Well, perhaps not, but we thought infanticide and suicide were frowned on by Catholics, and so we were a little surprised that Villanova had chosen to honor this woman by naming part of the library after her, as opposed, say, to establishing some sort of endowment for troubled mothers.

It's too bad that the guy who tried a couple of decades ago to assassinate the pope wasn't on the Villanova faculty. They would've named the football stadium after him.

Ugly American

American troops are charged with committing yet another savage atrocity against the Iraqi people. This one will turn your stomach as you read the Washington Post's dramatic telling of American cruelty and brutality. Many more instances of this sort of thing and Americans will be ashamed to show their faces anywhere in the world, at least that's what the Post presumably thinks. Why else would they print it?

See Tim Blair for line by line deconstruction of the Post's article. In fact, you can read the Post's whole piece just by going to Blair's site and reading his analysis.

Thanks to Power Line for the tip. As Hindrocket at Power Line says, if this story is true, American troops must be about the best behaved occupation troops in history. They're certainly better behaved than the Iraqi whose home they entered.

UPDATE: Little Green Footballs has uncovered more material on this story that the WaPo columnist, for reasons that aren't clear, chose not to use. Perhaps she felt that although unmasking American soldiers' barbarism is a desideratum of liberal journalism, one can have too much of a good thing. In any event, as a public service, LGF is publicizing this sordid evidence. The stories of how American troops have turned young Iraqi men into radical jihadis is tragic, but our readers are urged to read it for their edification nonetheless.

Ambushing a President, Destroying a Nation

The premier journal of far-left opinion in this country, The Nation, offers insight into the Left's current strategy to ambush a president and extinguish American influence in the world. They urge that:

[F]or the sake of Iraq's future and the safety of our young men and women, the United States must begin an orderly withdrawal, coordinated with stepped-up US and international economic assistance. We recognize that further violence and internal fighting among Iraqis may follow, but to believe that a continuing US military presence can prevent this is naïve or disingenuous; it will, rather, contribute to the instability. The best long-term outcome is for Iraqis to regain control of their own country and sort out their own future.

This is a solution that could only be advanced for the purposes of discrediting the president, destroying American credibility around the world, and devastating American morale here at home.

As soon as the United States announced an intent to withdraw, the Left would raise deafening howls of derision at the American failure to defeat a rag-tag band of insurgents, and excoriate the president for getting us involved there in the first place. If George Bush were to follow The Nation's advice he would succeed in humiliating both himself and the country, and no one would participate in that humiliation more gleefully than the good folks at The Nation.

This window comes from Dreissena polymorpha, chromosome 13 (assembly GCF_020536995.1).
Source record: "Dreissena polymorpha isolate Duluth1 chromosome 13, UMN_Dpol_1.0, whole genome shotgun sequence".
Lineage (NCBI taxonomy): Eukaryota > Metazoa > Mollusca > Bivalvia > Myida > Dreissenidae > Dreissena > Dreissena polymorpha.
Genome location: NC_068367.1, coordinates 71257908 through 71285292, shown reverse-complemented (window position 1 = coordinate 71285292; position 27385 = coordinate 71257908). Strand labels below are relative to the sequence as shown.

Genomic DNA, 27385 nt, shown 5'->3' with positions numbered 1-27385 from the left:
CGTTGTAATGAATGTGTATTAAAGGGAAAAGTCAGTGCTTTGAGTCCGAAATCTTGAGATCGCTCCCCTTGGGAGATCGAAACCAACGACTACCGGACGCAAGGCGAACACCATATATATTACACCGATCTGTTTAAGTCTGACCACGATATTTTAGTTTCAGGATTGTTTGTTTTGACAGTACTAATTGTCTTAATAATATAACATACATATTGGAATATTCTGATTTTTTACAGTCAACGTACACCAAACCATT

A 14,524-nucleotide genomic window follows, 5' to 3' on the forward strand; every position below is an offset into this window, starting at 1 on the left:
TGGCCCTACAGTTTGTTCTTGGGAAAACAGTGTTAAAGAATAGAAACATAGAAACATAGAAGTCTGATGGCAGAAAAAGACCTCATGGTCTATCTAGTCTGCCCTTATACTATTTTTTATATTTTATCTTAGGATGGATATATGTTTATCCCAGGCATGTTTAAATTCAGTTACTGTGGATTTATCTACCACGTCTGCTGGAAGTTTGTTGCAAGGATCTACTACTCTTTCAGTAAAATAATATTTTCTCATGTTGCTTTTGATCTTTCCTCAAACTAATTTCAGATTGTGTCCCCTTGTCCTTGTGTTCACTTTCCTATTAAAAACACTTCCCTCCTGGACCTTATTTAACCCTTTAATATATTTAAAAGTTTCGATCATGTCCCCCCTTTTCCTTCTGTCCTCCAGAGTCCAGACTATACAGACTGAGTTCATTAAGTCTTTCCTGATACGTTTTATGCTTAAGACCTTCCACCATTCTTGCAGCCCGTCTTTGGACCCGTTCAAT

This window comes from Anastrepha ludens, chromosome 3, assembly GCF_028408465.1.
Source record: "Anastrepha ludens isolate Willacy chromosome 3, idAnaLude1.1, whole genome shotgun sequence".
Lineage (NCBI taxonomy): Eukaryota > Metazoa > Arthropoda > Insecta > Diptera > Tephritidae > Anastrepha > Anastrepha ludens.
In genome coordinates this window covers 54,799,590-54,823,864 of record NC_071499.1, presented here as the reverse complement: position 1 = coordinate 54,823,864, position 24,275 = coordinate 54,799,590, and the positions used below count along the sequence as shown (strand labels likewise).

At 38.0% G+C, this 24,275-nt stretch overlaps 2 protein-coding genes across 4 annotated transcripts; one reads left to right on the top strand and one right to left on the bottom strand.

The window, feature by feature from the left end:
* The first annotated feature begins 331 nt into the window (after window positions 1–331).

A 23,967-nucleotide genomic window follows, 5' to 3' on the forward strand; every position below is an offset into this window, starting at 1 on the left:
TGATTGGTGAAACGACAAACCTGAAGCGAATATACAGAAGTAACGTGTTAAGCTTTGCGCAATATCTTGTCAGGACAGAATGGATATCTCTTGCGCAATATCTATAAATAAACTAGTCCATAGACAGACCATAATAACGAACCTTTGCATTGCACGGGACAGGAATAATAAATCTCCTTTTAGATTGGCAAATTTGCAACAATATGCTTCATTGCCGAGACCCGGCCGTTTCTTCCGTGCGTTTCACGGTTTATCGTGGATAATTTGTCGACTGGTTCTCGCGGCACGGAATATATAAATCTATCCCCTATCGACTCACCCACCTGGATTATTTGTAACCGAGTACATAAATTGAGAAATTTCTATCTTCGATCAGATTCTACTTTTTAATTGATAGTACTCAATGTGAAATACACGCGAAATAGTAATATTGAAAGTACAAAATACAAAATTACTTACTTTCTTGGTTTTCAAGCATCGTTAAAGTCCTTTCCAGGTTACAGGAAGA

If we were to begin to withdraw now, the al Zarqawis of the region would commence a nightmarish purge of all those who collaborated with the coalition that would result in the brutal murders of many thousands of Iraqis. Our withdrawal would constitute an unconscionable betrayal of trust that disturbs the editors of The Nation not at all.

Moreover, Iraq would be plunged into civil war as the Shiites, Sunnis, and Kurds all vied to fill the power vacuum left by our withdrawal. Such a war would result in the deaths of tens of thousands more from violence and pestilence. Iran, Turkey, and perhaps Syria which have all long lusted after the Iraqi oil-wealth and the sweeter pleasures of revenge for the Iran/Iraq war of the eighties would doubtless seize the opportunity to grab what they can while a weak, debilitated Iraq thrashes about in the throes of civil strife.

As the conflict widened, even more carnage would result. Any more hopeful view is naive, and The Nation's cavalier remark that "the best long-term outcome is for Iraqis to regain control of their own country and sort out their own future," is simply reprehensible. The best way to regain control of their own country and sort out their own future is at the ballot box and in democratic debate. This may not happen if we stay, but it will surely not happen if we leave.

Once we withdrew Americans and Iraqis alike would ask what was the point of the sacrifice made by our troops and their people? A withdrawal would shatter our confidence in ourselves, and destroy the confidence of the world in our resolve. It would be generations before Americans would ever be able to muster the will to help anyone in any way. Withdrawal would vindicate Osama bin Laden who attacked us on 9/11 because he was convinced that as soon as the fight got tough we'd pull out just like we did in Lebanon and just like we did in Somalia. Not only would bin Laden be seen as an infallible prophet of Islamo-fascism, but radical Islamists all over the world would redouble their efforts to destroy us, convinced that we were low-hanging fruit delivered into their hands by a vengeful Allah.